Random notes on Opening Day, Astroline, old friends, fathers and sons.
People in baseball like to use the cliche “it ain’t brain surgery,” along with “it’s not a sprint, it’s a marathon” and “that’s baseball” and other well-worn phrases that often make me wish there was a banned cliche list, sort of like the banned substance list that has become a staple in our game.
Anyhoo, “it ain’t brain surgery” is wholly appropriate when breaking down the Opening Day starter pitching conundrum, or lack thereof. After Monday’s offday on Monday, manager Brad Mills reset the rotation so that Roy Oswalt would start the first game back against the Red Sox on Tuesday.
Counting the days and assuming Oswalt will receive his normal four days of rest from here on out, he would be on schedule to start April 5, which just so happens to be Opening Day.
The announcement isn’t official, but, as we’ve already gone over, this ain’t brain surgery. April 5 is shaping up to be a day I’m quite looking forward to, for three reasons:
1) I’ll be watching a game that doesn’t involve the words “Grapefruit” or “split squad” and won’t involve 37 pitching changes (at least let’s hope not);
2) It’ll be a game that actually counts in the National League Central standings;
3) It’ll feature two of the league’s top pitchers: Oswalt, and San Francisco’s Tim Lincecum.
And here’s more good news: there are still tickets available. I think a lot of fans just assume that Opening Day is sold out months in advance, but if you hop on astros.com, I think you’ll find some seats to your liking.
Arnie on Astroline
Hopefully by now you’ve caught at least one of the many Brad Arnsberg interviews and videos that have been posted throughout the spring. If you have, you’ve probably noticed the Astros’ new pitching coach is a pretty animated guy. It also takes no time at all to realize he not only has a deep passion for what he does for a living, but he also isn’t afraid to express it.
Arnsberg will talk pitching for a full hour on Wednesday with Milo Hamilton during “Astroline,” the team’s weekly radio show that is winding down another offseason of Hot Stove talk.
The show airs live from the ESPN Club at Disney’s Boardwalk in Orlando at 7 p.m. CT, 8 ET. You can listen on the club’s flagship station, KTRH 740, or streamed live at astros.com. The number to call into the show with questions is 713-212-5874, or you can do it the new-age way and tweet me.
It was a fun, lively day at Osceola County Stadium on Tuesday, partly because a ton of people from Red Sox Nation showed up to watch their make a rare appearance in Kissimmee. You could say that the two clubs are geographically incompatible given the hundreds of miles between Kissimmee and Fort Myers, but a home-and-home series was irresistible to the schedule-makers who noted the obvious Astros-Red Sox ties.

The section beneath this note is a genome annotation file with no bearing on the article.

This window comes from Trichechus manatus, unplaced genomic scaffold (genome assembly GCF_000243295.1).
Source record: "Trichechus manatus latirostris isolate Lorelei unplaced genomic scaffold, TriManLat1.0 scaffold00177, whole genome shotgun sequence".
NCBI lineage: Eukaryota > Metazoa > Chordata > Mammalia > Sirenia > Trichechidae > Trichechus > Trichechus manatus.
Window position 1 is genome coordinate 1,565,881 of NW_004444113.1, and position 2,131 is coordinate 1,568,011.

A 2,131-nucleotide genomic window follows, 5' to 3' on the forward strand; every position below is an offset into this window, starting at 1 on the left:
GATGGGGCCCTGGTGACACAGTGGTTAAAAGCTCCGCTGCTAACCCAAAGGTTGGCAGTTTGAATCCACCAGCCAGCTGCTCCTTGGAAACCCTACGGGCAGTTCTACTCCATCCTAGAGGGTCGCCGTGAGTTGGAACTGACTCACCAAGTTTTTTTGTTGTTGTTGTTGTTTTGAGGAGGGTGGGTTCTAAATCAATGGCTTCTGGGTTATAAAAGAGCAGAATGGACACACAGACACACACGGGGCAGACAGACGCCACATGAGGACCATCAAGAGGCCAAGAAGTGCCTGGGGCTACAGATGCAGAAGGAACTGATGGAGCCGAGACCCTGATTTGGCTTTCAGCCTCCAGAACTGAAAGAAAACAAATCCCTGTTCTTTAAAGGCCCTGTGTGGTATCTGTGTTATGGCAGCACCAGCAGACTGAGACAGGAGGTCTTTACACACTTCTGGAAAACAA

Mills was Terry Francona’s bench coach for six years in Boston before he was hired to be the Astros’ skipper, but the two actually go all the way back to their college days, when they were teammates at the University of Arizona.
Several prominent Red Sox players, including Dustin Pedroia and Kevin Youkilis, asked specifically to be on the trip, despite the three-hour bus ride, because they wanted to say hello to “Millsie.” And you could tell throughout the morning that Mills was excited to see his old team. He’s a high-energy guy by nature, but I detected a little extra kick in his step on Tuesday (especially after his current team shut out his former team, 3-0.)
Another interesting storyline involved Astros third baseman Chris Johnson and his dad, Red Sox first base coach Ron Johnson. Francona, working with only a portion of his Major League staff thanks to a split-squad schedule, assigned the elder Johnson to coach third base in this game, so that he could be next to his son.
“It’s Spring Training, and we’re trying to get some stuff done,” Francona said. “But there is time to realize the human side, and it’ll be fun to watch.”
Chris Johnson maintained a low-key demeanor about his dad’s visit to Kissimmee, but Ron Johnson was the total opposite. He was bursting with both pride and excitement as he talked about coaching next to his son.
“This morning, I got up around 5:30, and I was the only guy, I guarantee you, that said, “OK! We’re going to Kissimmee today! Three-hour drive! This is great!” Johnson gushed.
Here’s an image of father and son exchanging lineup cards with the umpires: